Educational leadership.(Opinion &Amp; Editorial)
IN the summer of 1994, officials of the Dominican Province of the Philippines (DPPI) schools gathered in Baguio for a live-in workshop on the Filipino Dominican Philosophy of Education. One of the outputs of that workshop was a realignment of the different schools' vision and missions in order to conform with the thrusts of the Philosophy. Among the various projects and programs discussed at that time was the possibility of coming up with our own internal Filipino Dominican standards of accreditation, before we even attempt to apply for accreditation with the different accrediting bodies.
This particular project never came to fulfillment but some years after that, Network of Dominican Schools, Colleges and University (DOMNET) was founded, this time with the participation of the University of Sto. Tomas (UST). The rest, they say, is history. Slowly, we began to identify areas where our schools should have some degree of cooperation, if not commonality. As DOMNET, we have chosen to focus on 5 areas of concern:
Educational Leadership, Instruction, Research, Community Service, Youth.
I have been tasked to present the first area of concern - Educational Leadership.
Two years ago, a conferenceworkshop was held at the Central Seminary of UST and our group was assigned to the area of concern. The result of our sessions was a management philosophy for Dominican managers. The title itself could be compressed to something like a Dominican Philosophy of Management.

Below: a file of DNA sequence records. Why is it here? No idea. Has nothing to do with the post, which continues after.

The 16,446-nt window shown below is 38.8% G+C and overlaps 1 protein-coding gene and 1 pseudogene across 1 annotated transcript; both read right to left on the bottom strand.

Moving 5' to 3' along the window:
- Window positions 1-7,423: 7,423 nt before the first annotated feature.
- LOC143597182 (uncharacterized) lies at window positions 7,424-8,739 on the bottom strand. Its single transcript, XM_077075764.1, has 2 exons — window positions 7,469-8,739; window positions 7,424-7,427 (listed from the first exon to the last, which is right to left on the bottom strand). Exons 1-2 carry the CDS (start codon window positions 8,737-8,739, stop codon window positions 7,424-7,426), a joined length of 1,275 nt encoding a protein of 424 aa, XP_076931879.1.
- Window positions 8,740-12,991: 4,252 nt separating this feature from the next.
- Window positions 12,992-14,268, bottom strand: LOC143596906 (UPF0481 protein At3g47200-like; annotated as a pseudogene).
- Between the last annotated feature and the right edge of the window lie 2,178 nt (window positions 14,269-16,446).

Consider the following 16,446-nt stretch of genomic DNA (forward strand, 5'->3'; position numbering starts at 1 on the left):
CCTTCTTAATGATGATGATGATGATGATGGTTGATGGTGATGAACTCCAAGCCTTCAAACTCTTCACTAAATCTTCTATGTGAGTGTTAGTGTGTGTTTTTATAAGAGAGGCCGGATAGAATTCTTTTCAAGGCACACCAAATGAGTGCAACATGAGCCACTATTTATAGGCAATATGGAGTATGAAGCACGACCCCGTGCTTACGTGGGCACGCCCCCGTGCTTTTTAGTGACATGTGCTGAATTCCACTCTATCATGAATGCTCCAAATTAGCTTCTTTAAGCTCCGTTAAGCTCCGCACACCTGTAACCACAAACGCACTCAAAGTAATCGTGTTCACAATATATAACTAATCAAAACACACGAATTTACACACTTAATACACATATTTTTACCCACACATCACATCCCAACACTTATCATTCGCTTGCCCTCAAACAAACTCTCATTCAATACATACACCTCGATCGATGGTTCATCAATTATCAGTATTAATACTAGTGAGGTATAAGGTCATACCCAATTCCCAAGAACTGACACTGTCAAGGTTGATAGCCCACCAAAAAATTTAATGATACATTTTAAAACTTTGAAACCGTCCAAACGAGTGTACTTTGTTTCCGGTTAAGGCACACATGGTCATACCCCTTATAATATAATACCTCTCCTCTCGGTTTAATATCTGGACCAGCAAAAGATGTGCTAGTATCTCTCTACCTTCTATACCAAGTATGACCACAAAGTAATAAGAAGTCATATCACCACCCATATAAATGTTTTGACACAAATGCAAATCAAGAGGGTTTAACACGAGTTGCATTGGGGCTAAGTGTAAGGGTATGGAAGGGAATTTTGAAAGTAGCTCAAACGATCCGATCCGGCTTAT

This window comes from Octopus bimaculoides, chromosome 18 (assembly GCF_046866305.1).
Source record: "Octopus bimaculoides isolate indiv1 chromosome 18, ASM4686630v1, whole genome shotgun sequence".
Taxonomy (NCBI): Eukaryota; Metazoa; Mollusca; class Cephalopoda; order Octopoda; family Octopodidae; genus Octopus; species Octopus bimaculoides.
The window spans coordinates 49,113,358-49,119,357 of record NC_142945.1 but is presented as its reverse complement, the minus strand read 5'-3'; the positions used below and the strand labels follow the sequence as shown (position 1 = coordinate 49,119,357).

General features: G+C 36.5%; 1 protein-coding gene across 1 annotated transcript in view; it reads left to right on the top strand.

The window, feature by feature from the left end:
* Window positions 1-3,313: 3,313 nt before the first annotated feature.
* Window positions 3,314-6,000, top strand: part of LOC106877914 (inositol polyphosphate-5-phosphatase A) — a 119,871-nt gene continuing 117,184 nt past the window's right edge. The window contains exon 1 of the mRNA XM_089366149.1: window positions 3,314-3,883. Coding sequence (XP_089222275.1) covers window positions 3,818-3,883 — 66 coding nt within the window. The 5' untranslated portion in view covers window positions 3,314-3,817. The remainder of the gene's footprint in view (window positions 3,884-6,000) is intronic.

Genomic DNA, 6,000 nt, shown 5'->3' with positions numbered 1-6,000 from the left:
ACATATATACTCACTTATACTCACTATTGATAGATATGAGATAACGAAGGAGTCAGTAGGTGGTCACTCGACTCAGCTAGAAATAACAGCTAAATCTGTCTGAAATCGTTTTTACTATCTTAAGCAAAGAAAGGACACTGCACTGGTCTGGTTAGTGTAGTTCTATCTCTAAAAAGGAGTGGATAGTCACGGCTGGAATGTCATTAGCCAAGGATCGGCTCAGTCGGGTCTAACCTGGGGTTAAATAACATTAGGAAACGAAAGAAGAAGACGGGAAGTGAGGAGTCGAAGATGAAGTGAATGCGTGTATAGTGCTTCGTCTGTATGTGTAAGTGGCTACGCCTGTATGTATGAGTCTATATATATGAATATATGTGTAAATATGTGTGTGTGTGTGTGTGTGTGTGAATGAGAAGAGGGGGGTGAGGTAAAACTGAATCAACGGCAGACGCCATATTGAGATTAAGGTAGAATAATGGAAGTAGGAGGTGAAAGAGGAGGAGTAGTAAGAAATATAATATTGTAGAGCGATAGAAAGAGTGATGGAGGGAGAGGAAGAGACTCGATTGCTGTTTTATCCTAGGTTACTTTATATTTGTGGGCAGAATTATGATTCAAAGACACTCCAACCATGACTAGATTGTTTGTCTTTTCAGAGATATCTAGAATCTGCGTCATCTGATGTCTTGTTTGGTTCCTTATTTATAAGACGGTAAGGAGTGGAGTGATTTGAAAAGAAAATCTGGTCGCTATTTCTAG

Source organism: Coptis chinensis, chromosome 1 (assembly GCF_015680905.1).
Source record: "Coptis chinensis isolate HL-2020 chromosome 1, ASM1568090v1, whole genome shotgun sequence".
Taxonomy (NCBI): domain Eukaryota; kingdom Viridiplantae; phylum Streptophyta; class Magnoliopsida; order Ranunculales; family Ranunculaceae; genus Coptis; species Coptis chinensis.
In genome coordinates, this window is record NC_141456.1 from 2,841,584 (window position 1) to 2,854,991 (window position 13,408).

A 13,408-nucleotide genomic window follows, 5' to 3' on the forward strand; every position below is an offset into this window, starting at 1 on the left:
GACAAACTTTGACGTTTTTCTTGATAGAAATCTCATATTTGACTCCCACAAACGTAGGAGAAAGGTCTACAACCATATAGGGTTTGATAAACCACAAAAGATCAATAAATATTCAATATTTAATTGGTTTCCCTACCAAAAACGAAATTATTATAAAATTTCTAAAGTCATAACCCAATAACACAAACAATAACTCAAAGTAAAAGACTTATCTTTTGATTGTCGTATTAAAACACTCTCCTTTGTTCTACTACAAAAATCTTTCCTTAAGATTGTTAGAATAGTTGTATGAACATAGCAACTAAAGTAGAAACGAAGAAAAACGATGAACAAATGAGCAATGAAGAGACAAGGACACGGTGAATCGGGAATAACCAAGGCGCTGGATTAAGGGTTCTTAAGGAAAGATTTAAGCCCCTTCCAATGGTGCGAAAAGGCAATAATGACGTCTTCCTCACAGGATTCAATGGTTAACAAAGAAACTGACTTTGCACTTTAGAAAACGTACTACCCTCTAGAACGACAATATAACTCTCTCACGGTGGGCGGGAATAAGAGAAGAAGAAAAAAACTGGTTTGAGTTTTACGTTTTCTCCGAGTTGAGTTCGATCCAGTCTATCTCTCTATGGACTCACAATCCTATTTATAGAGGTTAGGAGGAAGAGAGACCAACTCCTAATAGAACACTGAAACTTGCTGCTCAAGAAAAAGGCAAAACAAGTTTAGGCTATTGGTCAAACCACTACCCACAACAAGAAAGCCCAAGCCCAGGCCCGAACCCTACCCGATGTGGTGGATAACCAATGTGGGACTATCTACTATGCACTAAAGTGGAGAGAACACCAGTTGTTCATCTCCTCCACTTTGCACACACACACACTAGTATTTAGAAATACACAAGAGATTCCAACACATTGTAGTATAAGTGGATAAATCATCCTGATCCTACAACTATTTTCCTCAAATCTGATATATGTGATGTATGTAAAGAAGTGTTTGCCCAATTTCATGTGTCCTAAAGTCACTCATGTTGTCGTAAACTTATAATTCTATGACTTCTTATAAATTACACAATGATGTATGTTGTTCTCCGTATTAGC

There were projects and plans suggested to inculcate this philosophy in all our school administrators. Allow me to share my thoughts and insights on three salient points that it contains. Exactly what are the beliefs and characteristics that we should develop in the administrators of our schools? What guiding principles should we imbue them with?
1. Leadership is a calling, and the authority that comes with it is for service, not dominance.
Have you ever noticed that no biblical leader wanted the job? All through the Scriptures you see that the biblical leader is one who is called, usually reluctant and not wanting the role. Kenneth Blanchard (Heart of a Leader) quoting A.W. Torzer in his book, commented that a true and safe leader is likely to be one who has no desire to lead, but is forced into a position of leadership by the inward pressure of the Holy Spirit and the press of external situations.
Thus, our leadership flows or springs from the fact that we are called - called to lead in order to serve. The natura and anima of our leadership is our vocation, in the Christian and religious life, to serve for love of God and for others.
It is easy to understand why our schools should choose to develop leadership first over management skills. Leadership is more closely affiliated with service. I am sure that most of us have heard dozens of comparisons between leaders and managers. Some are witty, some are funny, some are downright serious. Let me share with you just one more:
The manager is the guy behind the group of workers cutting their way through the jungle which machetes. He is busy writing policy and procedure manuals on how to hold the machete, how to sharpen the machete and how one can get a replacement if it gets damaged or lost. He instructs HRD to implement muscle development programs, bringing in improved technologies and setting up working schedules and compensation programs for machete wielders. On the other hand, the leader, in the service of everyone else, is the one who climbs the tallest tree, surveys the entire situation, and yells, "Wrong Jungle!"
Let us remember that leadership does not depend solely on how much effort we expend, but on whether or not the effort we expend is in the right jungle.
2. Our administrators are imbued with the charism and values of the Order.
These values are common to all of us: a love for the truth, loyalty to the Church, devotion to Mary and compassion for humanity. …